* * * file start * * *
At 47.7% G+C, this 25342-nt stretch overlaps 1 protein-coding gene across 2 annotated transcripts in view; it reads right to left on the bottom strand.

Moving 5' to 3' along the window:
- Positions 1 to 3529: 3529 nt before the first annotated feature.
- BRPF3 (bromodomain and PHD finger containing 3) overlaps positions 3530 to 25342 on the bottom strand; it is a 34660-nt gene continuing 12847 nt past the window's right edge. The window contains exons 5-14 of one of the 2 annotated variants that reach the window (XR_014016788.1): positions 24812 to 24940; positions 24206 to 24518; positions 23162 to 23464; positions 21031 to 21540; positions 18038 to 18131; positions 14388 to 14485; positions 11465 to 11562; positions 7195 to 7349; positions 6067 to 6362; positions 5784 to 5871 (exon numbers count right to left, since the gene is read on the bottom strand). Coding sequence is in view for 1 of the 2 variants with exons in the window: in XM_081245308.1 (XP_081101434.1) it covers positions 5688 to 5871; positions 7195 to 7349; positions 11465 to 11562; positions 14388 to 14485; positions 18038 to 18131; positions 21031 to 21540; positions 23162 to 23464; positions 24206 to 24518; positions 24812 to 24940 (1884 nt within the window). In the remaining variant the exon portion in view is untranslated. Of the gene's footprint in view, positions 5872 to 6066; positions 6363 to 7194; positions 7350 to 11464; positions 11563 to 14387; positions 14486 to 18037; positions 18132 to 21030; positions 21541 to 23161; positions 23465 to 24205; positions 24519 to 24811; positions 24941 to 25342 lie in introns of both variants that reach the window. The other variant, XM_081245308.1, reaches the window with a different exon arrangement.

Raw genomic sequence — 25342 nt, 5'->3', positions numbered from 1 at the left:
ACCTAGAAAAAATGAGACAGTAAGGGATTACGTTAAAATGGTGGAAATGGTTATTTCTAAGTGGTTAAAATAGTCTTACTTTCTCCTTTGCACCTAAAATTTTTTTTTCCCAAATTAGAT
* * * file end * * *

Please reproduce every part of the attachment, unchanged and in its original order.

At 47.7% G+C, this 25342-nt stretch overlaps 1 protein-coding gene across 2 annotated transcripts in view; it reads right to left on the bottom strand.

Moving 5' to 3' along the window:
- Positions 1 to 3529: 3529 nt before the first annotated feature.
- BRPF3 (bromodomain and PHD finger containing 3) overlaps positions 3530 to 25342 on the bottom strand; it is a 34660-nt gene continuing 12847 nt past the window's right edge. The window contains exons 5-14 of one of the 2 annotated variants that reach the window (XR_014016788.1): positions 24812 to 24940; positions 24206 to 24518; positions 23162 to 23464; positions 21031 to 21540; positions 18038 to 18131; positions 14388 to 14485; positions 11465 to 11562; positions 7195 to 7349; positions 6067 to 6362; positions 5784 to 5871 (exon numbers count right to left, since the gene is read on the bottom strand). Coding sequence is in view for 1 of the 2 variants with exons in the window: in XM_081245308.1 (XP_081101434.1) it covers positions 5688 to 5871; positions 7195 to 7349; positions 11465 to 11562; positions 14388 to 14485; positions 18038 to 18131; positions 21031 to 21540; positions 23162 to 23464; positions 24206 to 24518; positions 24812 to 24940 (1884 nt within the window). In the remaining variant the exon portion in view is untranslated. Of the gene's footprint in view, positions 5872 to 6066; positions 6363 to 7194; positions 7350 to 11464; positions 11563 to 14387; positions 14486 to 18037; positions 18132 to 21030; positions 21541 to 23161; positions 23465 to 24205; positions 24519 to 24811; positions 24941 to 25342 lie in introns of both variants that reach the window. The other variant, XM_081245308.1, reaches the window with a different exon arrangement.

Raw genomic sequence — 25342 nt, 5'->3', positions numbered from 1 at the left:
ACCTAGAAAAAATGAGACAGTAAGGGATTACGTTAAAATGGTGGAAATGGTTATTTCTAAGTGGTTAAAATAGTCTTACTTTCTCCTTTGCACCTAAAATTTTTTTTTCCCAAATTAGAT